Honey bees are still in trouble.
University of California scientists hammered home that point tonight during the PBS NewsHour program on the colony collapse disorder (CCD) and the declining bee population.
Extension apiculturist Eric Mussen of the UC Davis Department of Entomology told Spencer Michels of the PBS NewsHOur that "We really don't seem to have accomplished a whole lot (since CCD surfaced five years ago), because we're still losing, on an average, approximately 30 percent or more of our colonies each year. And that's higher than -- than it used to be. Only 25 percent of the beekeepers seem to have this CCD problem over and over and over. The other 75 percent have their fingers crossed and say, 'I don't know what this is, but it's not happening to me.'"
CCD is indeed frustrating, agreed Mussen, beekeeper-researcher Randy Oliver of Grass Valley, and UC San Francisco researchers Joseph DeRisi, Michelle Flenniken and Charles Runkel.
Flenniken, a postdoctoral fellow in the Raul Andino lab at UCSF and the recipient of the Häagen-Dazs Postdoctoral Fellowship in Honey Bee Biology at UC Davis, was among the team of scientists who recently discovered four new bee viruses, a discovery that may help unlock the secrets of why the bee population is declining.
The team found the new viruses while examining viruses and microbes in healthy commercially managed honey bee colonies over a 10-month period.
"Honey bee colonies, kind of like human populations, are exposed to a number of viruses and pathogens throughout the whole -- the entire course of the year," Flenniken told Michels. "So what this study provides us is a normal, healthy colony baseline of the ebb and flow of the microbes associated with that colony throughout the course of the year."
Oliver, who maintains 1000 hives and who has dealt with CCD, pointed out that CCD is resulting in "new science, new interest and new researchers" studying the mysterious malady.
As scientists delve in the mysteries of what's ailing the bees, they're bound to learn what's causing it. Meanwhile, it's good to see a national news program exploring this topic.
(Read PBS NewsHour transcript. Read more about the declining bee population on Spencer Michels' blog.)
Be careful when you're harvesting an artichoke.
You might find a European paper wasp (Polistes dominula) hunting for a little protein, such as ants, flies and tiny bees to carry back to its nest.
Entomologist Whitney Cranshaw of Colorado State University writes in one of his fact sheets that "European paper wasps rear their young on live insects. They do not produce nuisance problems around outdoor dining that characterize scavenging species, such as the western yellowjacket. European paper wasps will sometimes feed on sweet materials, including honeydew produced by aphids. On rare occasions, they also may feed and damage ripe fruit."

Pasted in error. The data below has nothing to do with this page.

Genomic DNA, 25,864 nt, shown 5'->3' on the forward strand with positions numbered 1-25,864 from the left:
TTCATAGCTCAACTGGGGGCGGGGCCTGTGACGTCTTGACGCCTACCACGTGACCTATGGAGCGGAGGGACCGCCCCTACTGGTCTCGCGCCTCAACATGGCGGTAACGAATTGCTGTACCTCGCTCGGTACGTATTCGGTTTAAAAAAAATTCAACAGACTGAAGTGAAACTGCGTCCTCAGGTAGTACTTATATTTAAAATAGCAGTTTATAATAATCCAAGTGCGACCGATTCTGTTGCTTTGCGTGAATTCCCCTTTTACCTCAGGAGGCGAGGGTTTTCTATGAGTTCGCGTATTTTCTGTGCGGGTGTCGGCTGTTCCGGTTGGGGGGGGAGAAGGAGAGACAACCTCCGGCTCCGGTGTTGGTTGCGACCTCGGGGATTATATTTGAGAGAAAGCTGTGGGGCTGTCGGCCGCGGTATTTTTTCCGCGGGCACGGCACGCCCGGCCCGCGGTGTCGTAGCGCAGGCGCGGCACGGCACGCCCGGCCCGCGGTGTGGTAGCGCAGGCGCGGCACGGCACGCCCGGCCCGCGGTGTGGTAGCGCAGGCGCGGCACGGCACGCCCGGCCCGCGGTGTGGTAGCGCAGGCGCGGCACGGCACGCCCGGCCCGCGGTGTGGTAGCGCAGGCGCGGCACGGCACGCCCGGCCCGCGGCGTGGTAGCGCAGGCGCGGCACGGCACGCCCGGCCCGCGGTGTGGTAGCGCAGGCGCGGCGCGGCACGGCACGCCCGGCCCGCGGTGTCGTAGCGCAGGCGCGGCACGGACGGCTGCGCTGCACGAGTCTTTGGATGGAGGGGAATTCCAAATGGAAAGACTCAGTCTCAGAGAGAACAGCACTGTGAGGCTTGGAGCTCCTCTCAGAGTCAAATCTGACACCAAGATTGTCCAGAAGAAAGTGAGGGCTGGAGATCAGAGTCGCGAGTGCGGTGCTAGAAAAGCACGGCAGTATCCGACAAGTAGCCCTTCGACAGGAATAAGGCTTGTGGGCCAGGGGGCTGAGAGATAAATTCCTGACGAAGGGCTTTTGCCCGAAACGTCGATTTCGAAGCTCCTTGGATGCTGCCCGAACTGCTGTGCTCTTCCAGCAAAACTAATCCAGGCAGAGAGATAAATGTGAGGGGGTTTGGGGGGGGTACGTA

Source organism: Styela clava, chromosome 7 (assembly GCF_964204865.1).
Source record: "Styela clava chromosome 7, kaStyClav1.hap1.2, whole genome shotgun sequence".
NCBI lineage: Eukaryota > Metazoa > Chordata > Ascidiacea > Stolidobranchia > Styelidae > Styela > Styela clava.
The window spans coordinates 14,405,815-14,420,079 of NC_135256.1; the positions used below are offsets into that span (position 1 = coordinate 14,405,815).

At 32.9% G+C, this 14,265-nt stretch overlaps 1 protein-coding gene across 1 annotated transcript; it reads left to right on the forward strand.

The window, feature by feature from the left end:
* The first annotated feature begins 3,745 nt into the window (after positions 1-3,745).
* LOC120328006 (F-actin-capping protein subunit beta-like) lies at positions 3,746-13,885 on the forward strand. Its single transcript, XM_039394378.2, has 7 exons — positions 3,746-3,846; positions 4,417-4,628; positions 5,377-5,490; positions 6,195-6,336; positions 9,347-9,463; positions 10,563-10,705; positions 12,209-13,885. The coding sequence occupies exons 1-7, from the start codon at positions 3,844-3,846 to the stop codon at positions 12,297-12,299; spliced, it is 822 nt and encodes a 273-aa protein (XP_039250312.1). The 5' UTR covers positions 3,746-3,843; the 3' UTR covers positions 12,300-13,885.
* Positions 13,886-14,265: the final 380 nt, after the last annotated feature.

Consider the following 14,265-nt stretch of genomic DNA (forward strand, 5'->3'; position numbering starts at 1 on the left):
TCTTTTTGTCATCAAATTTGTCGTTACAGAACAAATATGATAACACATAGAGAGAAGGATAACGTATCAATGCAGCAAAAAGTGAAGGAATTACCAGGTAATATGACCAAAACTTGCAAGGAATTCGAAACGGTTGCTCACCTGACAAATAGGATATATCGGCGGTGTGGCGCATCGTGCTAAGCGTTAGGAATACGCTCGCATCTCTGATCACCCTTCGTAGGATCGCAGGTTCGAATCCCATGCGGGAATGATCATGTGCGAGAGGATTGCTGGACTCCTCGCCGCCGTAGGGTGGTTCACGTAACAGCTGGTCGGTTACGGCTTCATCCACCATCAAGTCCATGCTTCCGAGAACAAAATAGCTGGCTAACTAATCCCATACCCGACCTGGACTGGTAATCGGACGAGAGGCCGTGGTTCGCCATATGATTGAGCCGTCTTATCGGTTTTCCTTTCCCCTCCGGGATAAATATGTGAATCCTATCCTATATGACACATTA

Don't consider the European paper wasp a pest. "European paper wasps have become one of the most important natural controls of many kinds of yard and garden insects," Cranshaw writes. "Most commonly they feed on caterpillars, including the larvae of hornworms, cabbageworms, and tent caterpillars. Sawfly larvae are also commonly taken prey."
As its name implies, it's a native of Europe. Says Cranshaw: 'The European paper wasp is the common paper wasp of Europe. It was first found in North America in the 1970s in the Boston area. Since then it has spread rapidly to much of the northern half of the United States and British Columbia."
Volunteers at the Häagen-Dazs Honey Bee Haven at the Harry H. Laidlaw Jr. Honey Bee Research Facility, University of California, Davis, recently spotted a paper wasp nest on a lush growth of grey musk sage.
As the paper wasps tended and guarded their nest, honey bees, bumble bees and carpenter bees gathered nectar.
The bees: vegetarians. The wasps: carnivores.
That's how many tenants are occupying our wooden bee block, aka "bee condo."
It's "home, sweet home" for leafcutting bees (Megachile spp.).
Daily we see these native bees tear holes in leaves (red bud, rose, catmint, gold coin, rock purslane and nectarine) and gather the fragments to line their nests.
Folks who grow prize-winning roses--the kind that win blue ribbons at county fairs and rose shows--aren't fond of these little critters, but we are.
Especially when we see two leafcutters at the bee condo at the same time...
Oh, to go through life being called a "short fat fly."
Such is the case with a specific tachinid fly (family Tachinidae, genus Gymnosoma), which we spotted on a coreopsis (aka tickseed) growing along a Fort Bragg cliff.
It's an odd-looking fly. Its abdomen resembles a ladybug or lady beetle. Its head--definitely a fly. (Gymno is Greek for naked, and soma means body.)
"Its larvae are parasites on stink bugs," said native polliantor specialist Robbin Thorp, emeritus professor of entomology at the University of California, Davis.
Check out another image on bugguide.net.
Well, it's good that this ladybug mimic rids the world of a few more stink bugs!
Every once in a while you see it.
And it's a real treat--especially when it's a bee garden that's synonomous with treat.
We tracked the black-faced bumble bee (Bombus californicus) in the Häagen-Dazs Honey Bee Haven, a half-acre bee friendly demonstration garden at the Harry H. Laidlaw Jr. Honey Bee Research Facility at the University of California, Davis.
Her nectaring preferrence left no doubt: grey musk sage (Salvia "Pozo Blue"). She serendipitously posed by the identification label.
Another bumble bee species common to the garden is the yellow-faced bumble bee (Bombus vosnesenskii).
But only Bombus californicus posed.
The garden, located on Bee Biology Road, west of the central campus, is open from dawn to dusk. There's no admission. It's a joy to walk the paths featuring vegetables, fruits, nuts (almonds) and ornamentals.
Just don't forget to bring your camera.
Bombus californicus might pose for you.